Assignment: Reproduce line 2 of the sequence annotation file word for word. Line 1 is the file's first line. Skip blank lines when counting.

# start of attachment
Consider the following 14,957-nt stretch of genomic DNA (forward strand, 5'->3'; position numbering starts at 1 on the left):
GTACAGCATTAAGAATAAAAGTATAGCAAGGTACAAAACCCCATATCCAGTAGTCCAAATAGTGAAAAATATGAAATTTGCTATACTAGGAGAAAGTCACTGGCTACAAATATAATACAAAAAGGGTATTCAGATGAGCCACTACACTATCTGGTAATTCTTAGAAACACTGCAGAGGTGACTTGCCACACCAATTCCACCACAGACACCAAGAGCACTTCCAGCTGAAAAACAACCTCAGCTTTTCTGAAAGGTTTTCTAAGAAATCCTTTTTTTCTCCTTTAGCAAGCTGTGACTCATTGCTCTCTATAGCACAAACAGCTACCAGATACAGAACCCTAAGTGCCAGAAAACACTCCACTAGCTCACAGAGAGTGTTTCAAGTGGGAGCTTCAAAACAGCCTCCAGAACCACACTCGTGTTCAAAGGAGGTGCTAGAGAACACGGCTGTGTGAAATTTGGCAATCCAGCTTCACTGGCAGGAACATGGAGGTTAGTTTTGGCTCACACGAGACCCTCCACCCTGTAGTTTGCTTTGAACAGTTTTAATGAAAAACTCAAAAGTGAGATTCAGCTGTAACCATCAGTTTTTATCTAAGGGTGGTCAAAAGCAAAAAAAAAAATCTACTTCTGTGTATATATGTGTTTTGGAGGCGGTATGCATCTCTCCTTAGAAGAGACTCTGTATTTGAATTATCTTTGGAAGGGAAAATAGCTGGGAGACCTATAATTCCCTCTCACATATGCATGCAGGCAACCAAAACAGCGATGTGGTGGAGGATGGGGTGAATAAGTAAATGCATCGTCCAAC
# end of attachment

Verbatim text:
GTACAGCATTAAGAATAAAAGTATAGCAAGGTACAAAACCCCATATCCAGTAGTCCAAATAGTGAAAAATATGAAATTTGCTATACTAGGAGAAAGTCACTGGCTACAAATATAATACAAAAAGGGTATTCAGATGAGCCACTACACTATCTGGTAATTCTTAGAAACACTGCAGAGGTGACTTGCCACACCAATTCCACCACAGACACCAAGAGCACTTCCAGCTGAAAAACAACCTCAGCTTTTCTGAAAGGTTTTCTAAGAAATCCTTTTTTTCTCCTTTAGCAAGCTGTGACTCATTGCTCTCTATAGCACAAACAGCTACCAGATACAGAACCCTAAGTGCCAGAAAACACTCCACTAGCTCACAGAGAGTGTTTCAAGTGGGAGCTTCAAAACAGCCTCCAGAACCACACTCGTGTTCAAAGGAGGTGCTAGAGAACACGGCTGTGTGAAATTTGGCAATCCAGCTTCACTGGCAGGAACATGGAGGTTAGTTTTGGCTCACACGAGACCCTCCACCCTGTAGTTTGCTTTGAACAGTTTTAATGAAAAACTCAAAAGTGAGATTCAGCTGTAACCATCAGTTTTTATCTAAGGGTGGTCAAAAGCAAAAAAAAAAATCTACTTCTGTGTATATATGTGTTTTGGAGGCGGTATGCATCTCTCCTTAGAAGAGACTCTGTATTTGAATTATCTTTGGAAGGGAAAATAGCTGGGAGACCTATAATTCCCTCTCACATATGCATGCAGGCAACCAAAACAGCGATGTGGTGGAGGATGGGGTGAATAAGTAAATGCATCGTCCAAC